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Learning that you are a victim of identity theft can be an incredibly overwhelming experience. After all, you may not know what your rights are as a consumer in these matters. One thing you may wonder is what the statute of limitations is for reporting identity theft. The following blog explores what you should know about these matters and why it’s in your best interest to connect with an experienced San Diego County identity theft lawyer who can help guide you through these matters.

What Are Common Signs of Identity Theft?

As a consumer, it’s important to familiarise yourself with the most common signs of identity theft to mitigate damages. Some of the most common signs of identity theft include:

  • Bills for purchases you did not make
  • Calls or letters from debt collectors for accounts you did not open
  • Receiving a notice that you were denied a loan
  • Incorrect information on your credit report

Generally, you should check your credit report every few months. You receive one free report from each of the credit reporting bureaus annually, meaning you can check your credit report three times per year for free. As such, it may be in your best interest to request one report every four months, so you can stay on top of your credit to ensure nothing is amiss.

What Is the Statue of Limitations to Report Identity Theft?

Unfortunately, some victims of identity theft may not know that their information has been compromised. In many instances, months or years could pass between viewing their credit report or discovering they have been a victim. You will likely be able to report this to the credit reporting agency and your financial institution regardless of how much time has passed. Generally, the sooner you report that your information has been compromised, the better.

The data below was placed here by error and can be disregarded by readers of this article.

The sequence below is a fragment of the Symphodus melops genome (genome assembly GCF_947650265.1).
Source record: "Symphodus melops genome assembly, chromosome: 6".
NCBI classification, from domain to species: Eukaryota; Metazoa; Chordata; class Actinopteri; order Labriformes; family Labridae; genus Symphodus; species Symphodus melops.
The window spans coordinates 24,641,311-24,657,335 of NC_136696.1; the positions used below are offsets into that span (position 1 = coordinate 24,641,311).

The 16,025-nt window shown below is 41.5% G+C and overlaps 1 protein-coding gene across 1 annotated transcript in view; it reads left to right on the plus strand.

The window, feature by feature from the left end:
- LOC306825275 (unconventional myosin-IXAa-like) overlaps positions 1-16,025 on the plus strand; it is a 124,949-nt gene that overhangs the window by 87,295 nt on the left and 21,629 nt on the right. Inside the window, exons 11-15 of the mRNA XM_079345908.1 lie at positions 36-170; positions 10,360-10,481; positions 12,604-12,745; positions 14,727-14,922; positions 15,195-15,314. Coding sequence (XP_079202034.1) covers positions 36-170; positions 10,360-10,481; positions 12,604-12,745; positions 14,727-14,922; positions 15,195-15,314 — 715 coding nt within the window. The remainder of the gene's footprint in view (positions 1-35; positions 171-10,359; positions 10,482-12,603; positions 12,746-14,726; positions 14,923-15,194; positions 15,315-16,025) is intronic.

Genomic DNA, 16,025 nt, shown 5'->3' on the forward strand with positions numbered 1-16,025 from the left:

Unfortunately, there are only certain instances in which you can file a police report for identity theft. This includes when you know the person who committed the crime, have information that could aid in a police investigation, your information was used in connection to a crime, or a police report is required by your financial institution.

As such, if you know who committed the crime or have information that could help lead the police to the individual responsible, the statute of limitations to pursue civil claims for identity theft in California is generally four years from the date you discovered the identity theft.

Pursuing justice for identity theft can be a complex and confusing matter. That’s why the team at Barthel Legal is here to assist you. Our firm understands how complicated these times can be, so we are dedicated to fighting for you. Our firm will do everything possible to help you recover the compensation you are entitled to and hold the negligent party responsible. Connect with us today to learn how we can fight for you.